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Hero Dogs Of 9/11: Remembered More Than 20 Years On

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By Nicole Cosgrove

flag and flower at the 911 memorial

Roughly 300 canine task force members responded alongside over 10,000 emergency rescue workers to the 9/11 attacks. Trained in rescue and therapy, these dogs endured the physical and mental burden of the precarious, smoldering ruins and transitioned from search-and-rescue to recovery to emotional support.

Under harsh, unfamiliar circumstances, the work was as grueling for the dogs as it was meaningful for those needing comfort and care. The hero dogs of 9/11 redefined the paradigm for future generations of service and search-and-rescue dogs. As the effort they put forth continues making an impact, it’s appropriate to reflect on their stories and sacrifices.

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Top 10 Hero Dogs Of 9/11

1. Appollo (German Shepherd)

Appollo was part of the NYPD K-9 unit and the first dog at Ground Zero. Arriving within 15 minutes after the attacks, the 9-year-old German Shepherd and his partner, Officer Peter Davis, waded through waist-deep water to reach the site. The soaking-wet Appollo almost immediately fell into a hole, only to burst out amid a raging fireball, forcing Davis to tamp out burning embers on his fur.

Despite the immediate threats, Appollo was undeterred. For weeks, he put in 18-hour days until his handler had to physically restrain him from rushing into the pile to continue his search.

His story of heart and hope made Appollo the ultimate symbol of the canine presence. He later earned the AKC’s Award for Canine Excellence. Representing all 9/11 search-and-rescue dogs, he also received the PDSA’s Dickin Medal, considered the animal equivalent of the Victoria Cross given for acts of bravery and devotion.

2. Trakr (German Shepherd)

Trakr was a police dog from Halifax, Nova Scotia, trained in contraband detection. Though they never received an official call for aid on 9/11, he and his handler, James Symington, made the 15-hour journey to help with the recovery effort.

Although Trakr suffered from smoke inhalation, exhaustion, and, later, neurological disorders from his time at Ground Zero, his work was among the most impactful of all rescue dogs over the 2 weeks following the attacks.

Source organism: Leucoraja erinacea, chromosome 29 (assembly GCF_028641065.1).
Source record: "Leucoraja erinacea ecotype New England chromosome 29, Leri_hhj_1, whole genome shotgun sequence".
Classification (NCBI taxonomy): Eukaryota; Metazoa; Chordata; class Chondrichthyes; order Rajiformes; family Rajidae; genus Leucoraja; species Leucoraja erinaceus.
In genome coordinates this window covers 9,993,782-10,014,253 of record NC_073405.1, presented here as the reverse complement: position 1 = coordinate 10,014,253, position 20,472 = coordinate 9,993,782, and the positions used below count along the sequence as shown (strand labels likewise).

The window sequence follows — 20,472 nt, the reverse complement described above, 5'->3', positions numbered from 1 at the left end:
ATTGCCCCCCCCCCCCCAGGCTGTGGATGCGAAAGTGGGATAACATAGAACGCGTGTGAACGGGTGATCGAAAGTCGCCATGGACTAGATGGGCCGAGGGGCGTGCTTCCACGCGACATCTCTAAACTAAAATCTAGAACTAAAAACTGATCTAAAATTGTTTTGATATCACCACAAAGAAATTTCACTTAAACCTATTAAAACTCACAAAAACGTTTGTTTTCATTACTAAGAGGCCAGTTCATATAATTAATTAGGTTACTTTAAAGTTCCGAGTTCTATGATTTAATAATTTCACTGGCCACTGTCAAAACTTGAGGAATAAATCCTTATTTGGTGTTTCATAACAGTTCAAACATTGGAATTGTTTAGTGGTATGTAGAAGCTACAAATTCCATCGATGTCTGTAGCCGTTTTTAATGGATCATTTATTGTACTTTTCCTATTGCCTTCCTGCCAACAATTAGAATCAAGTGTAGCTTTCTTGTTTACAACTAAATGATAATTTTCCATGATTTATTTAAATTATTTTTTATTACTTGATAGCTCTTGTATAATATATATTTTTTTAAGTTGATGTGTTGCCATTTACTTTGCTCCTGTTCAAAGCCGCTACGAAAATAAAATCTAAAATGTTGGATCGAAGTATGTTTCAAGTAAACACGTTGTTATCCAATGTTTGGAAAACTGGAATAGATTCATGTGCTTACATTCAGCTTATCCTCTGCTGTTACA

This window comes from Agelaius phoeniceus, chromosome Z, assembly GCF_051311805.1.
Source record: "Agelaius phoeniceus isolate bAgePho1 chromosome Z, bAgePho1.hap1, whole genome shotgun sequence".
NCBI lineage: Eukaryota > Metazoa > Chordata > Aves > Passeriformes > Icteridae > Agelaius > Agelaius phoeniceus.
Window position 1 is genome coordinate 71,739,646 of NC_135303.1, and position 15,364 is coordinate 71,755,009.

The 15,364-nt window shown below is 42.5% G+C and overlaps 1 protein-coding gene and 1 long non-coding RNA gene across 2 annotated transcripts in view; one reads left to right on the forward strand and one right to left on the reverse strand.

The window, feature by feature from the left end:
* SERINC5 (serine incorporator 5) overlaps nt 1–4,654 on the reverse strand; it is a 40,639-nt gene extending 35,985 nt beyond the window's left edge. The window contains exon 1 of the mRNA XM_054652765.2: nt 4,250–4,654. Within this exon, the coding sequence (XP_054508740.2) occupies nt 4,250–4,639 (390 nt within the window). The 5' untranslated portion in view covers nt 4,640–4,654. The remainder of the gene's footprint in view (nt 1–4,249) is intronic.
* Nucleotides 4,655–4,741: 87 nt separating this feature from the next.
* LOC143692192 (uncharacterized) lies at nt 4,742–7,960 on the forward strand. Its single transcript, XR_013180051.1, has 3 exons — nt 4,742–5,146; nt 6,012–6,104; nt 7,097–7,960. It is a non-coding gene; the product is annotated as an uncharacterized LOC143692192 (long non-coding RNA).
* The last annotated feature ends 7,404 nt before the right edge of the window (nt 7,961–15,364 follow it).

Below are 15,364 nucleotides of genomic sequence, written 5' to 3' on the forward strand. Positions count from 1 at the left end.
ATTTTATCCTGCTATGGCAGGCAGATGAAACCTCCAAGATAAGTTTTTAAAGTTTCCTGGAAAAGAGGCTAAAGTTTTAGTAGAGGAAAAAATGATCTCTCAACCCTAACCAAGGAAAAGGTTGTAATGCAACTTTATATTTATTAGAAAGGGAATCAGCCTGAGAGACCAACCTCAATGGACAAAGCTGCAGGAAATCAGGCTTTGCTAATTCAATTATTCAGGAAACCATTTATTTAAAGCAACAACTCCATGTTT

On September 12th, Trakr discovered Genelle Guzman, a Port Authority employee, alive under the North Tower. Genelle had reached the 13th floor during the evacuation when the 97 floors overhead collapsed on her. For 27 hours, she remained pinned and unable to talk or move, and it was only Trakr’s keen nose and determination that allowed rescuers to find her. She was the last of the 20 survivors to emerge from the rubble.

3. Bretagne (Golden Retriever)

Bretagne was only 2 years old when she made the 1,600-mile journey from Houston to New York City to help in the rescue effort following the 9/11 attacks. Embarking with her handler, Denise Corliss, on Texas Task Force 1, the Golden Retriever was new to search-and-rescue but quickly left her mark as an enduring symbol of the dogs’ invaluable work.

Bretagne would respond to numerous other disasters in the ensuing years, including Hurricanes Katrina and Rita. In retirement, she didn’t stop impacting communities. She served as a reading assistance dog for school children and helped train other search-and-rescue dogs.

As the last of the 9/11 dogs to pass away, Bretagne remained a faithful servant to communities across the country from her earliest years to her death in 2016. In 2017, her hometown community in Cypress erected a bronze statue of Bretagne near the Cy-Fair Volunteer Fire Department where she worked.

4. Roselle (Labrador Retriever)

Not every hero dog arrived for the aftermath of the 9/11 attacks. In Roselle’s case, she experienced it firsthand as one of the thousands working in the World Trade Center as the planes struck.

Roselle was a seeing-eye dog. Her handler, Michael Hingson, worked as a sales director for a business with offices in the North Tower, which was the first of the tower’s to be hit. Michael was stationed on the 78th floor when the hijacked Boeing 767 hit his building 18 floors above.

After ensuring his team’s evacuation, Hingson began the 1,463-step descent, depending on Roselle’s poise, awareness, and problem-solving skills to make it to safety.

Roselle’s efforts that day to save Michael and maintain calm for those around her earned her the American Humane Association’s American Hero Dog of the Year award, the AKC’s ACE award, and the Dickin Medal.

5. Sage (Border Collie)

Since she was 18 months old, Sage traveled the globe to participate in high-profile rescue operations with FEMA. The Border Collie visited seven countries by the end of her life, working on missions such as Hurricane Katrina, Hurricane Rita, and the Natalee Holloway disappearance in Aruba. She would later go on several tours in Iraq and Afghanistan.